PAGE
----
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Birds Are Reptiles Animals

Looking at a bird like this puffin, it's hard to reconcile its cute appearance with its place in the animal kingdom. The thing is, this cute puffin has something in common with a rattlesnake, as it's a reptile (Credit: Ray Hennessy, licensed from Unsplash, cropped).

Birds Are Reptiles

cold-blooded animals?

You read that right, birds are reptiles. Now I hear you say, “But did we know that they are a different group of organisms and that reptiles are just scaly, Although reptiles are not cold-blooded per se, some of them have feathers. In this post, I hope to convince you that the puffin pictured above and all of its avian relatives belong to snakes, lizards, crocodiles, and turtles in the reptile group.

One of my favorite webcomics is a Tyrannosaurus rex slowly turning into a chicken. In the first panel, he towers over a group of people, frightening them and basking in his monstrous scaly glory. But then everything starts to change, the huge predator begins to shrink in size and grow feathers, turning from a "terrible king lizard" (the real meaning of the word Tyrannosaurus rex, despite the fact that he is not a lizard) into too small and cute to be. a threat.

While it's interesting, and the fact that T. rex may have grown feathers, it does draw attention to a scientific fact that I'm sure most of the non-scientific public know: birds are descended from modern dinosaurs. Best of all, birds aren't just descended from dinosaurs, they're dinosaurs.

Molecular evidence tells us that during the Triassic period (251-199 million years ago) major groups of what are now thought to be reptiles evolved and are relatives of the group that was the ancestor of crocodiles and dinosaurs. About 65 million years ago, a mass extinction wiped out all but a group of small, feathered dinosaurs (we now know that most dinosaurs were probably feathered). These dinosaurs evolved over time into what we now call birds.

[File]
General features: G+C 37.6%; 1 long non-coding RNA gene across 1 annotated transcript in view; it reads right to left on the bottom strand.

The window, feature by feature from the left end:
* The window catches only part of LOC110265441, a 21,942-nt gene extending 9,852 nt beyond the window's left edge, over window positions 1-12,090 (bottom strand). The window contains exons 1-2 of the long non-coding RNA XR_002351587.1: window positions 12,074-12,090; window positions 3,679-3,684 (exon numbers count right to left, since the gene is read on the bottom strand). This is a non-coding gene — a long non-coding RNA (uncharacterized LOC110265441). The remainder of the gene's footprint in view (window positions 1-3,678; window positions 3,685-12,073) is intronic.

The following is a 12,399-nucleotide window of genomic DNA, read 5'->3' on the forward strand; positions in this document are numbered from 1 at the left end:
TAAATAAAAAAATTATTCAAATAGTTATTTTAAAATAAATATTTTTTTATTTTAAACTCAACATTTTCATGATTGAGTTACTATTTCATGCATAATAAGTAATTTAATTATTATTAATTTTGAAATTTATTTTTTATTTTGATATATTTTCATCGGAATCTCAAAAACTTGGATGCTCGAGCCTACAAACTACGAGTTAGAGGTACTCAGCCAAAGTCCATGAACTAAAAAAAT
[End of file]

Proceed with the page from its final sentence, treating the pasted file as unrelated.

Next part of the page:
why are birds commonly overlooked when it comes to reptiles?

So, despite their shared evolutionary history and close relationship to other reptiles like crocodiles (I encourage you to find someone who says crocodiles are not reptiles), Part of the problem may be people's tendency to distinguish things by how similar they are. Of course, birds lay eggs, as do many other reptiles, but they are also covered in feathers and most of them fly.

How could these feathered flying animals belong to the same phylum as the scaly, legless snakes? Part of the problem may be that birds as a group are different from their closest relatives, crocodiles (alligators, crocodiles, caimans, etc.). Most birds are smaller than humans, have feathers covering most of their bodies, and many of them fly. Crocodiles, on the other hand, cannot fly, have no feathers, and many are much larger than humans.

To convey this message to me using another group of animals, I will use humans and their closest primate relatives. Most people (except religious fundamentalists) know that chimpanzees are the closest relatives of humans in the animal kingdom, but in general, they are almost completely different from us. They walk on hands and feet, most of their bodies are covered in rough fur, and move through trees as easily as they move on the ground. However, we humans tend to be relatively hairless (at least compared to chimpanzees), walk entirely on our feet, and dominate the world like other species before us.